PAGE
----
Strong earnings helped shares of Vancouver-based leisurewear retailer Lululemon Athletica Inc. (Nasdaq:LULU) jump more than 11 per cent this morning.
The company yesterday also indicated plans for significant international expansion, as well as to expand into new product niches, such as clothing for tennis and golf.
Lululemon posted sales that were almost in line with analyst expectations, and profit that was in excess of what was expected. It announced that its board has authorized a US$1 billion share-buy-back program.
Lululemon generated US$1.2 billion in fourth quarter gross profit on US$2.1 billion in net revenue. The gross profit translates into US$3.37 in diluted earnings per share, which was higher than the US$3.28 per share that analysts had expected.
For the 2021 fiscal year, which ended on January 30, Lululemon generated more than US$6.25 billion in revenue, up 42.1 per cent from a year ago. The US$3.6 billion in gross profit in the year was 46.4 per cent more than the approximately US$2.46 billion in profit that the company generated in its 2020 fiscal year.
Another reason for the company's shares to jump is that Lululemon forecast its revenue next year to be between US$7.49 billion and US$7.62 billion. Analysts had expected its 2022 fiscal year revenue guidance to be around US$7.3 billion.
Lululemon said it expects to earn between US$9.15 and US$9.35 per share in the current fiscal year, which was far above the approximately US$7.69 per share that was expected.
The retailer has come under fire in recent weeks from climate change activists who believe that the company's new women's footwear line is far from sustainable because the shoes are made in coal-powered Chinese factories.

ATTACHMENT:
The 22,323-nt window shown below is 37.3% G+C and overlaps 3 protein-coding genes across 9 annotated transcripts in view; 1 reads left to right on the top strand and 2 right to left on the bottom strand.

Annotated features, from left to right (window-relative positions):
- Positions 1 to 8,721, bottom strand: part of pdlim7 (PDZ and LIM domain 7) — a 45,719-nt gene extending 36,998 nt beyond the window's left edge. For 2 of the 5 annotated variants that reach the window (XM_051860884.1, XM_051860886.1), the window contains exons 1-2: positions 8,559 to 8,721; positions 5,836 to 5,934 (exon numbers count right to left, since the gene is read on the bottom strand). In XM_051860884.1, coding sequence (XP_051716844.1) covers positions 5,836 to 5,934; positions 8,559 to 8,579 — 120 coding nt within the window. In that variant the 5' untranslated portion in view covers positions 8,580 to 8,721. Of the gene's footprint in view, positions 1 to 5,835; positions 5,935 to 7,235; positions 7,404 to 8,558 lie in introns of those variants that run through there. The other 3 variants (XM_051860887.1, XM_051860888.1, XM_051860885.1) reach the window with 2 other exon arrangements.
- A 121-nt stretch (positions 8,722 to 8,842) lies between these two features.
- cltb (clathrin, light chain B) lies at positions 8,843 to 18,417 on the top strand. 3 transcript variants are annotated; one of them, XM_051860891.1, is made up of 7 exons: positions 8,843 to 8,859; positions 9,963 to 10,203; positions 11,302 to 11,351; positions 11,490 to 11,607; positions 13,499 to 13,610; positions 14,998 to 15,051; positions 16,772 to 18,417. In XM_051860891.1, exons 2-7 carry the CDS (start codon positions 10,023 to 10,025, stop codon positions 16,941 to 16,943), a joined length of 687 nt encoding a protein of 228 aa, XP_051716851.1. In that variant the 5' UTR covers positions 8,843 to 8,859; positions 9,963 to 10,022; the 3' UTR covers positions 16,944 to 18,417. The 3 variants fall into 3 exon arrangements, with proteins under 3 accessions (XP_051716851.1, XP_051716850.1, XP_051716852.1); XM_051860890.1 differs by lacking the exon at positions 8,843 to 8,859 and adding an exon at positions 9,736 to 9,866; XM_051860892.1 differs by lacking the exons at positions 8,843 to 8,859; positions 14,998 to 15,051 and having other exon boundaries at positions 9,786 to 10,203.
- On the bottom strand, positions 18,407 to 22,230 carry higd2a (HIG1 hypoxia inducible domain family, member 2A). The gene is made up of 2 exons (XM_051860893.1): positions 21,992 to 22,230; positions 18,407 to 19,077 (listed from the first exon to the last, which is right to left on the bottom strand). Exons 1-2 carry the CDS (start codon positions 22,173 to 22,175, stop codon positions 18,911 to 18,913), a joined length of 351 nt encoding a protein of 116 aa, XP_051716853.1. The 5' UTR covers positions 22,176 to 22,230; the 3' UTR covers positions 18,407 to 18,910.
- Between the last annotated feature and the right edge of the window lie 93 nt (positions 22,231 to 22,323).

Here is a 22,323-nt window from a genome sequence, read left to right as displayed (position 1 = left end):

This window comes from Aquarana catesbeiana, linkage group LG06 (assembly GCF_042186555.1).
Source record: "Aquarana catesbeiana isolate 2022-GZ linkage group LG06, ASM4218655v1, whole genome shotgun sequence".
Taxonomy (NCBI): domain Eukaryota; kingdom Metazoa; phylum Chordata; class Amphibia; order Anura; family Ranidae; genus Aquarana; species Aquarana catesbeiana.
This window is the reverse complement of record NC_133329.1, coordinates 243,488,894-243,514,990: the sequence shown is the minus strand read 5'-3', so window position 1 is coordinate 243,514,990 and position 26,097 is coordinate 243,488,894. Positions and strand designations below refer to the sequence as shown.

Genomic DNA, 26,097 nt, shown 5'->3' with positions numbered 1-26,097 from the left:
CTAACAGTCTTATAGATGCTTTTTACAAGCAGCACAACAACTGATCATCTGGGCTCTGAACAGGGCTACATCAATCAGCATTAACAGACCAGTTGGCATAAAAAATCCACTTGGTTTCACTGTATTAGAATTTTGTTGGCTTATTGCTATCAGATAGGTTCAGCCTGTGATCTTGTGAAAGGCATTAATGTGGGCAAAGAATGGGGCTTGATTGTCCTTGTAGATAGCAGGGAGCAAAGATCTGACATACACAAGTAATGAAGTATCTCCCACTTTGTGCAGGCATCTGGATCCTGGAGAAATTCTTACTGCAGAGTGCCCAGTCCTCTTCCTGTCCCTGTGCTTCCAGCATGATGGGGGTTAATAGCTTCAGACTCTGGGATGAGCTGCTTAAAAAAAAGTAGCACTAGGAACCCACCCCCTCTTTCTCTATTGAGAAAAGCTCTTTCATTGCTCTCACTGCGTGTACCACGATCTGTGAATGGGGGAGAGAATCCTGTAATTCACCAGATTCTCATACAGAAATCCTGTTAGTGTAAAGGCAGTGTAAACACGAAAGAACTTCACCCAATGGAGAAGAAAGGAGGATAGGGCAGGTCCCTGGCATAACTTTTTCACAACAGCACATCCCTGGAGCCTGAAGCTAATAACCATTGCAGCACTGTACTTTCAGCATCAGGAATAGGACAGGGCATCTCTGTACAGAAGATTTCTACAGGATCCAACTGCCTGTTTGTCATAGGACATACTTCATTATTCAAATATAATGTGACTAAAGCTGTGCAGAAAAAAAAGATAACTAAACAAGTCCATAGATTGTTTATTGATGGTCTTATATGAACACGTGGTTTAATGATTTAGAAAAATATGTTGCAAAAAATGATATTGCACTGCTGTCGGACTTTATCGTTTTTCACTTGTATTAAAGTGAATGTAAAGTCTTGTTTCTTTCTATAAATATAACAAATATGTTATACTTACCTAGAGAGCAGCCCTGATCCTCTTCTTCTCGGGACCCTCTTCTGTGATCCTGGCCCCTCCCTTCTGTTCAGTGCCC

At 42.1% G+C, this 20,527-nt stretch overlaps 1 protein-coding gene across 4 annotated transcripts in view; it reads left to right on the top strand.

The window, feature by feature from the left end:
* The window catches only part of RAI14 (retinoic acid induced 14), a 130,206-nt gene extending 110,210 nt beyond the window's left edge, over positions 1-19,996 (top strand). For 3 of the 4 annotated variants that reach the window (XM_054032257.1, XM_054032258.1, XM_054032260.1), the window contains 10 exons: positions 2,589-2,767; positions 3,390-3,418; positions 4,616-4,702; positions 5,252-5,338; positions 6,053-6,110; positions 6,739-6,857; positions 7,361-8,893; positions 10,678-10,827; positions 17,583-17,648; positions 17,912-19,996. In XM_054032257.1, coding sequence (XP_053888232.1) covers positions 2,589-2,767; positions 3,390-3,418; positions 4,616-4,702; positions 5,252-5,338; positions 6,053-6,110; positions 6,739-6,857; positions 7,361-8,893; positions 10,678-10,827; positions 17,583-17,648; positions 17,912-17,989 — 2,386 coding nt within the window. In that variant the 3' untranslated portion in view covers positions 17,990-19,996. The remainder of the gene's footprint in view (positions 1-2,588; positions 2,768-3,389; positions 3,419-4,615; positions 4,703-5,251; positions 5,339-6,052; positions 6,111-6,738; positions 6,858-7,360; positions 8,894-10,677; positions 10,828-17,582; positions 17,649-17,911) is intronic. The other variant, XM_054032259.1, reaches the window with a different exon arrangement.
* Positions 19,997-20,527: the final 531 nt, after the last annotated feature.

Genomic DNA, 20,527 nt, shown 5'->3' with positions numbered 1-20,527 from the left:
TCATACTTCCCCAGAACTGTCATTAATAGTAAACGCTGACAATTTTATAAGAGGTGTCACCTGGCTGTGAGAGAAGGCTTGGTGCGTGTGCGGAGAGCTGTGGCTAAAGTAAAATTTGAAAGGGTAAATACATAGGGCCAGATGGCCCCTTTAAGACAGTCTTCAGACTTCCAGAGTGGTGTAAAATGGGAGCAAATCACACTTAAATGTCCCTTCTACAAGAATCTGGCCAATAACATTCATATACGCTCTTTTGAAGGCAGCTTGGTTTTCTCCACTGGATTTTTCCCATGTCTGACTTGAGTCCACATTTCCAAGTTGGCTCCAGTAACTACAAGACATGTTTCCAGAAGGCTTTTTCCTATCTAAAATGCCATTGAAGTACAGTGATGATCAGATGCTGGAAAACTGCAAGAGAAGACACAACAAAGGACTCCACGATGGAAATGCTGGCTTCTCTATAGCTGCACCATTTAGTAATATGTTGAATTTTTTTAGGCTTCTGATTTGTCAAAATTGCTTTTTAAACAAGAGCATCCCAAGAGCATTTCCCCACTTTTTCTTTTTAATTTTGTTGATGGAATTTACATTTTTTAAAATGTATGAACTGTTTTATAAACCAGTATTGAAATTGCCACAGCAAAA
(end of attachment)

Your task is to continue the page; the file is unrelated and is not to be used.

Lululemon started selling Blissfeel running shoes on March 22. Activists from the environmental group Stand.earth on the weekend held a protest outside the company's Kitsilano store, in Vancouver. To drive home the message that Blissfeel shoes were made using carbon-intensive energy, they stuffed one of the shoes full of coal.
Despite that pushback, Lululemon CEO Calvin McDonald said on the company's March 29 conference call that he saw the shoe launch as achieving "a very broad-based positive reaction."
He revealed that his company is this week rolling out its first "tennis collection," and that this will be followed next week with what he calls a "golf collection" of clothes.
McDonald said the global supply-chain crunch could provide some headwinds for his company.
"We continue to experience delays across our global network, particularly related to transporting our products via ocean freight," McDonald said on the conference call. "As a result, we continue to lean more heavily into air freight."
Despite this, McDonald said that in the 2021 fiscal year his company "doubled" its e-commerce sales, as well as its men's business.
"We are on track to quadruple our international business by the end of 2022," he said, referring to sales outside North America.
The company opened a net total of 22 new stores in the past quarter, bringing its global total to 574 stores. It plans to open 70 new stores in the current fiscal year, including 40 outside North America.
Retail analyst and Retail Insider Media owner Craig Patterson said Lululemon's recent expansion into women's footwear, tennis wear and clothes for golf indicate that Lululemon is looking to explore and expand with new product categories.
"Lululemon clearly has been able to maintain consumer loyalty while growing sales despite increasing competition from brands such as Alo and Athleta," Peterson said.
"It's remarkable to see such growth and profitability despite the pandemic, and it will be interesting to see if this continues."
Lululemon's shares had fallen more than 25 per cent between the start of the year and lows in mid-March. They have since staged a strong rebound.
The company's 52-week high is US$485.83, and it was above US$389 this morning.